7. 7. How to Lose an NLRB Election Reason 1. Asleep at the switch Reason 2. Appointing a committee Reason 3. Concentrating on money and benefits Reason 4. Industry blind spots Reason 5. Delegating too much to divisions or branches 6
  8. 8. Guidelines for Employers Wishing to Stay Union-Free 1. Practice preventive employee relations. 2. Recognize the importance of location. 3. Seek early detection. 4. Do not volunteer. 5. Beware of the authorization cards. 6. Present your case. 7. Postpone the election. 8. Pick your time carefully. 9. Consider your options. 7
  9. 9. Collective Bargaining For the purpose of [this act] to bargain collectively is the performance of the mutual obligation of the employer and the representative of the employees to meet at reasonable times and confer in good faith with respect to wages, hours, and terms and con- ditions of employment, or the negotiation of an agree- ment, or any question arising thereunder, and the execution of a written contract incorporating any agreement reached if requested by either party, but such obligation does not compel either party to agree to a proposal or require the making of a concession. 8
  10. 10. Bargaining Stages 1. Each side presents its demands 2. Reduction of demands 3. Subcommittee studies 4. Informal settlement 5. Formal agreement 9
  11. 11. Guidelines for Handling Grievances; Do’s <ul><li>Investigate and handle each and every case as thought it may eventually </li></ul><ul><li>result in an arbitration hearing. </li></ul><ul><li>Talk with the employee about his or her grievance; give the person a good </li></ul><ul><li>and full hearing. </li></ul><ul><li>Require the union to identify specific contractual provisions allegedly </li></ul><ul><li>violated. </li></ul><ul><li>Comply with the contractual time limits of the company for handling the </li></ul><ul><li>grievance. </li></ul><ul><li>Visit the work area of the grievance. </li></ul><ul><li>Determine whether there were any witnesses. </li></ul><ul><li>Examine the grievant’s personnel record. </li></ul><ul><li>Fully examine prior grievance records. </li></ul><ul><li>Treat the union representative as your equal. </li></ul><ul><li>Hold your grievance discussions privately. </li></ul><ul><li>Fully inform your own supervisor of grievance matters. </li></ul>10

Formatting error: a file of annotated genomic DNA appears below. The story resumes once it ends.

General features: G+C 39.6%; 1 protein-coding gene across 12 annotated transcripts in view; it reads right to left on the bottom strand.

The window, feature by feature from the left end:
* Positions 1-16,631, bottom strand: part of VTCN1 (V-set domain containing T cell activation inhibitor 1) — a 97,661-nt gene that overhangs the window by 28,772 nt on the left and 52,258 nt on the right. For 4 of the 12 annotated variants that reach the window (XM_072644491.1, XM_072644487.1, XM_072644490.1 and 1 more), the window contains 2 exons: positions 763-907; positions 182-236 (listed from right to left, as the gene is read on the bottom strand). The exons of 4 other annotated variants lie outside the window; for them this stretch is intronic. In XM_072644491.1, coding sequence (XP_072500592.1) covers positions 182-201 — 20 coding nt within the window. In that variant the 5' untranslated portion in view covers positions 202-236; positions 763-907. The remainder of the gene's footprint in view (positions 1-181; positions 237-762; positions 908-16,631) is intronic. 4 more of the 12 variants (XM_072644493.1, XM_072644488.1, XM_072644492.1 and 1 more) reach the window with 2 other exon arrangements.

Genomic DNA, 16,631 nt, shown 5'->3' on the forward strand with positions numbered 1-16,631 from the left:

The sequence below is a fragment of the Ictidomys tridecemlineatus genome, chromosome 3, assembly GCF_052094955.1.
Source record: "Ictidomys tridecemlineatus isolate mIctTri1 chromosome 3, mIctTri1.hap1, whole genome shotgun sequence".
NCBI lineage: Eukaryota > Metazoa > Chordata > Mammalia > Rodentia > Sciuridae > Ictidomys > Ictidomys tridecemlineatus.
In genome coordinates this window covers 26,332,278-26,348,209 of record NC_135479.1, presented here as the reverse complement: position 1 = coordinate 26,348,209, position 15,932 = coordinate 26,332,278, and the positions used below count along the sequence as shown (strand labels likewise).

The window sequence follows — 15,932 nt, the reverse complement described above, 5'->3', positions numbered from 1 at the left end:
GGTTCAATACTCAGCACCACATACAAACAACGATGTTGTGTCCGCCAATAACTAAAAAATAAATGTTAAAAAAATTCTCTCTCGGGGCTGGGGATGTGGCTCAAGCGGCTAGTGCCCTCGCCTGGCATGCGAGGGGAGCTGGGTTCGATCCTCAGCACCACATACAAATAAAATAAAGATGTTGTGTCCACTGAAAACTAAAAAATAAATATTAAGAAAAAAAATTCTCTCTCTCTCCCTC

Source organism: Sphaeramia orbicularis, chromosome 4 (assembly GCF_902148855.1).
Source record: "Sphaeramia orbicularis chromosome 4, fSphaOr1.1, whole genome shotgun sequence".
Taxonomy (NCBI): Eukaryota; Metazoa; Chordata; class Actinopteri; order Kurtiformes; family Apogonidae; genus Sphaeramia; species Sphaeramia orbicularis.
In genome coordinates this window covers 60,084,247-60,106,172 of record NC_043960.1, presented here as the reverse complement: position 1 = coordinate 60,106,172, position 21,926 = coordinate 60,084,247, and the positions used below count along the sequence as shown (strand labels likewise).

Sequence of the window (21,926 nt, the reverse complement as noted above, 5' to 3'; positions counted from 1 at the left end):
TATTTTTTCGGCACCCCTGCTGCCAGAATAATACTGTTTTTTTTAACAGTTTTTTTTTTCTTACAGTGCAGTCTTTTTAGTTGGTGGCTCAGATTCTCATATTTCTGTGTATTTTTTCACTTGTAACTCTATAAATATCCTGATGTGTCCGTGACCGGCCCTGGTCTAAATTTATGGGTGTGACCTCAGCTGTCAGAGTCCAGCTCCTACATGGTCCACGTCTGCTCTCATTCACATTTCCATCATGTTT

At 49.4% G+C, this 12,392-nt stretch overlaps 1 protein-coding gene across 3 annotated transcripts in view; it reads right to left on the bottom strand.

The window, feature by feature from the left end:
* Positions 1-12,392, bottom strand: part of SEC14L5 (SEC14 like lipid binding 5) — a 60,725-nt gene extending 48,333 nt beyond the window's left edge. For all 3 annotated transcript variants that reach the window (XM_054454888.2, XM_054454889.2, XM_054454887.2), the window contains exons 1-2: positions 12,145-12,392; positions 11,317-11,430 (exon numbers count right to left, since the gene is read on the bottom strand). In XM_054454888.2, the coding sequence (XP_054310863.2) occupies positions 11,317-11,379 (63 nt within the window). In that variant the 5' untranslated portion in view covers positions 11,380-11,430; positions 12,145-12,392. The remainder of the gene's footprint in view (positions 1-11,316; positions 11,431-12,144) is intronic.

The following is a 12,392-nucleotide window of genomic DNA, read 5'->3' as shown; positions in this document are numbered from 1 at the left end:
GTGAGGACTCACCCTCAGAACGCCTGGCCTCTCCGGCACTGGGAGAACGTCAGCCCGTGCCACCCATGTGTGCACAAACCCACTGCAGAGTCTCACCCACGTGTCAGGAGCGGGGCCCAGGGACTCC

12. 12. Guidelines for Handling Grievances; Don’ts <ul><li>Discuss the case with the union steward alone—the grievant should definitely </li></ul><ul><li>be there. </li></ul><ul><li>Make arrangements with individual employees that are inconsistent with the </li></ul><ul><li>labor agreement. </li></ul><ul><li>Hold back the remedy if the company is wrong. </li></ul><ul><li>Admit to the binding effect of a past practice. </li></ul><ul><li>Relinquish to the union your rights as a manager. </li></ul><ul><li>Settle grievances on the basis of what is “fair.” Instead, stick to the labor </li></ul><ul><li>agreement, which should be your only standard. </li></ul><ul><li>Bargain over items not covered by the contract. </li></ul><ul><li>Treat as subject to arbitration claims demanding the discipline or discharge of </li></ul><ul><li>managers. </li></ul><ul><li>Give long written grievance answers. </li></ul><ul><li>Trade a grievance settlement for a grievance withdrawal (or try to make up for a </li></ul><ul><li>bad decision in one grievance by bending over backward in another). </li></ul><ul><li>Deny grievances on the premise that your “hands have been tied by </li></ul><ul><li>management. </li></ul><ul><li>Agree to informal amendments in the contract. </li></ul>11